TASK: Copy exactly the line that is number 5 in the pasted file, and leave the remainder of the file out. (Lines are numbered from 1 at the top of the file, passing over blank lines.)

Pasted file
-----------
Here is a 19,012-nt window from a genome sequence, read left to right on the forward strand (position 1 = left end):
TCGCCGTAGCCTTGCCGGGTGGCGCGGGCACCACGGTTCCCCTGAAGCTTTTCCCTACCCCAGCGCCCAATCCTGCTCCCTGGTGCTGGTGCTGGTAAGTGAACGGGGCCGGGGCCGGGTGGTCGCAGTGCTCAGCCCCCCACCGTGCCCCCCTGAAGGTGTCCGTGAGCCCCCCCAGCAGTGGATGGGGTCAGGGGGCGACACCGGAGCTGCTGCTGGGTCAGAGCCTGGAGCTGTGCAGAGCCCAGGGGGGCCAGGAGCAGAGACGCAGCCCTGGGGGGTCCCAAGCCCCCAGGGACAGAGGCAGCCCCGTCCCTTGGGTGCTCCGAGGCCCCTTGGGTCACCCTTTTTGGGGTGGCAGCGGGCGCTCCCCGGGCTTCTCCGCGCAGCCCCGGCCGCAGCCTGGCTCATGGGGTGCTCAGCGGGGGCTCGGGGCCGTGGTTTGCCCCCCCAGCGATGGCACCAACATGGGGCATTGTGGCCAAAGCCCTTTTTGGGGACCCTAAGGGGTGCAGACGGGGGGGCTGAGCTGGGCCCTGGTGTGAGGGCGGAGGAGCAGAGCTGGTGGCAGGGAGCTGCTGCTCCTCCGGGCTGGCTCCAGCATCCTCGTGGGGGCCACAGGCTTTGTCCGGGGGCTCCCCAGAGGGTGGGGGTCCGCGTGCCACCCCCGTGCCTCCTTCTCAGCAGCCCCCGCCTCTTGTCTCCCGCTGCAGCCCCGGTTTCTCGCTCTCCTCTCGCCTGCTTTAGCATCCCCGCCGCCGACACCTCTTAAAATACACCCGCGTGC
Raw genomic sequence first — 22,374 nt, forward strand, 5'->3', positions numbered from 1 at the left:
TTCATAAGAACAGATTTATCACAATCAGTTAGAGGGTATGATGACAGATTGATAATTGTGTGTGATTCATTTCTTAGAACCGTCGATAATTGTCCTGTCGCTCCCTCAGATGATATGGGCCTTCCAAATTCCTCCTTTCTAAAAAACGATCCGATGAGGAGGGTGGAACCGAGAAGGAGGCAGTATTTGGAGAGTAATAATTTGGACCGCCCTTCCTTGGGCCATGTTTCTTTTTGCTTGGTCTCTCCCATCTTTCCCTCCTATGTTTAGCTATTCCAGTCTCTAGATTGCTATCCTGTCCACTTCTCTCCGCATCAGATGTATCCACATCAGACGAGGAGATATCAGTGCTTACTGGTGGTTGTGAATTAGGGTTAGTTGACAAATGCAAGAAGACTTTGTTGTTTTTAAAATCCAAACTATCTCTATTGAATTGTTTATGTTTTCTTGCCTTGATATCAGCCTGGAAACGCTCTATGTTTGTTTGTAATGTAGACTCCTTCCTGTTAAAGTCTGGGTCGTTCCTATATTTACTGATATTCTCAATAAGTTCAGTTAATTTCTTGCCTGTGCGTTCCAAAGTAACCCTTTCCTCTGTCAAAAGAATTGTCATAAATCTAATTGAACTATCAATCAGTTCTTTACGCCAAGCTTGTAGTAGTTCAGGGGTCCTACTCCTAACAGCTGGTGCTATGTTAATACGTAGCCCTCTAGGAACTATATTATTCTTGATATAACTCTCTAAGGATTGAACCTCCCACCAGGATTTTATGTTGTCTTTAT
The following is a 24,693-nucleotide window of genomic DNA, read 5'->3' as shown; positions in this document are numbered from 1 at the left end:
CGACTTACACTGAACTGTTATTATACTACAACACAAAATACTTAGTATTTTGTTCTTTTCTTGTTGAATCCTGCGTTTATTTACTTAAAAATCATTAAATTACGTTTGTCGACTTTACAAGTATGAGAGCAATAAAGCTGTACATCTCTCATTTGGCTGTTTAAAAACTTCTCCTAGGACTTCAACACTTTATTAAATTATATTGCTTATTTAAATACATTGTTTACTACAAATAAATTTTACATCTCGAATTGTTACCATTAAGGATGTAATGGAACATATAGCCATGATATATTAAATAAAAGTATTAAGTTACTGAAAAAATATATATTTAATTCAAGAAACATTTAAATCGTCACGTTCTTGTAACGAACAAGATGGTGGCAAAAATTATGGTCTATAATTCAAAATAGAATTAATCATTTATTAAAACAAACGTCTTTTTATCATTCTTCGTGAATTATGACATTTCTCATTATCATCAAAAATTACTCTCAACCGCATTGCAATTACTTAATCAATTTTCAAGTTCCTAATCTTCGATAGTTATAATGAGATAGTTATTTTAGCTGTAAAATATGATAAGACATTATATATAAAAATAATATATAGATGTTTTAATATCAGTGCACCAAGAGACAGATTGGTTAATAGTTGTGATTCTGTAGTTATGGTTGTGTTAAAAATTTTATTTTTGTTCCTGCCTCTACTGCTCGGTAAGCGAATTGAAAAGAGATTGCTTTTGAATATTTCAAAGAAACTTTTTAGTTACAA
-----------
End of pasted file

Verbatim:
The following is a 24,693-nucleotide window of genomic DNA, read 5'->3' as shown; positions in this document are numbered from 1 at the left end: